Even though Carlisle insisted that he did not specifically push voters to cast their ballots for particular candidates, he impressed that he takes a side against the Democratic Party’s platform when it comes to social and moral issues such as abortion, LGBT privileges and illegal immigration.
“I’m not saying, ‘Don’t [vote Democrat],’” Carlisle emphasized, according to The Tampa Bay Times. “I’m saying don’t be a contradiction.”
The pastor also explained his biblical reasoning for standing by President Donald Trump’s tough-on-immigration policies.
“He also criticized Democrats in favor of open borders, saying they oppose Christian values in the Bible, which he said explains that God established borders for the Garden of Eden,” The Tampa Bay Times’ Zachary T. Sampson and Justin Trombly noted. “If people are offended by his sign, Carlisle said, they have a problem – not him. And their problem is with God.”
Carlisle argued that Christians at churches have the same constitutional free speech rights as other citizens in other venues.
"Just because I pastor a church doesn't mean I give up my right as a citizen to have an opinion – to have freedoms," Carlisle insisted, according to Bay News 9. "I can enjoy the First Amendment freedoms just like anybody else."
In addition to the local news media giving extensive coverage to his sign, Carlisle reportedly drew more attention to his voting message by posting a photo of the sign on his church’s Facebook page.
It was noted by a local paper, however, that dozens of passersby did not receive Carlisle’s message well.
“Corley’s office received about 75 complaints on the phone by 2 p.m. as word of the sign spread,” Sampson and Trombley informed. “Corley said the sign is ‘not appropriate,’ but there’s nothing he can do because it’s on private property – just outside the 100-foot perimeter where campaigning is banned around polling locations.”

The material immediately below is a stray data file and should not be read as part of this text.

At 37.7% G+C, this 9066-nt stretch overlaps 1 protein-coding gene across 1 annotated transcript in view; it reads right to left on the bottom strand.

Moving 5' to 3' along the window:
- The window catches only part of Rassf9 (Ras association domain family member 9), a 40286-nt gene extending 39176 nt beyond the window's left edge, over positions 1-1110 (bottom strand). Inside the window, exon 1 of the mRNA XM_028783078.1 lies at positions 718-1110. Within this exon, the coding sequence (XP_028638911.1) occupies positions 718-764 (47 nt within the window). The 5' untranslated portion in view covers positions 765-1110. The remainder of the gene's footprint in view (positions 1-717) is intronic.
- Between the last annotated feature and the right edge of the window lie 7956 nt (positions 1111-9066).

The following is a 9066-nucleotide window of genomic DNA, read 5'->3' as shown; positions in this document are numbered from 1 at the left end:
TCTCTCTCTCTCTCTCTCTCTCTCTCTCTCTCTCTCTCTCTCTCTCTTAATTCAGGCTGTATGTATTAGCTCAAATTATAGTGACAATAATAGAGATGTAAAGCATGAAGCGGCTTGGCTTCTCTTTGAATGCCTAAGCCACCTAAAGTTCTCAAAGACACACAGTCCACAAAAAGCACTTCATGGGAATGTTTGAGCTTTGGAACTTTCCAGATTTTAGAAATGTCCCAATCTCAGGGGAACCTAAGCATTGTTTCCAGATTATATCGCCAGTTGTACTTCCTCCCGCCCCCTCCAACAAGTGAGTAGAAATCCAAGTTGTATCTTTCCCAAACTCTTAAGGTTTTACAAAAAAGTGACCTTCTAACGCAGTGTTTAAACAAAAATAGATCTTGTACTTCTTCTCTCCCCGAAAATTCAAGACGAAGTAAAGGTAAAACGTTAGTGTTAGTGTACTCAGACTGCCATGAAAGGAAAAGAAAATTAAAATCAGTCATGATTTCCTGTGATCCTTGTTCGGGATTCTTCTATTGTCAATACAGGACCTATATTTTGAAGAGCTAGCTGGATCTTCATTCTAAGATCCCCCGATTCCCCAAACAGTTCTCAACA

Carlisle attempted to explain his legal right to post his sign where he did to the elections official, but Corley was not open to discussion.
“He began to lecture me,” Corley recounted from his conversation with Carlisle, according to the Tampa daily. “I explained to him it’s not a religious discussion. I asked him politely if he’d remove it.”
Corley ended up losing his argument that Carlisle had to remove the sign, but the government official retaliated by revoking the church’s license to be a polling station for the next election.
“After checking with his office’s general counsel and the state Division of Elections – the supervisor said – he was resigned to the fact that there was nothing he could do to get rid of the sign,” Sampson and Trombley recounted.
Corley made it clear that no ballots will be cast at Carlisle’s church in the future under his watch, and noted that he must now send out new information cards and take out legal notices in the newspaper – saying that taxpayers will foot the bill for between $3,000 and $5,000 for the change in venues.
“Being a polling place is not a license to make political statements as the host,” Corley contended, according to the Times.
But the unwavering pastor is not bothered that his church will not serve as a voting station in 2019.
“[The church property is dedicated to God, and] it doesn’t revert back to the county just because there’s an election here,” Carlisle argued, according to the Tampa paper.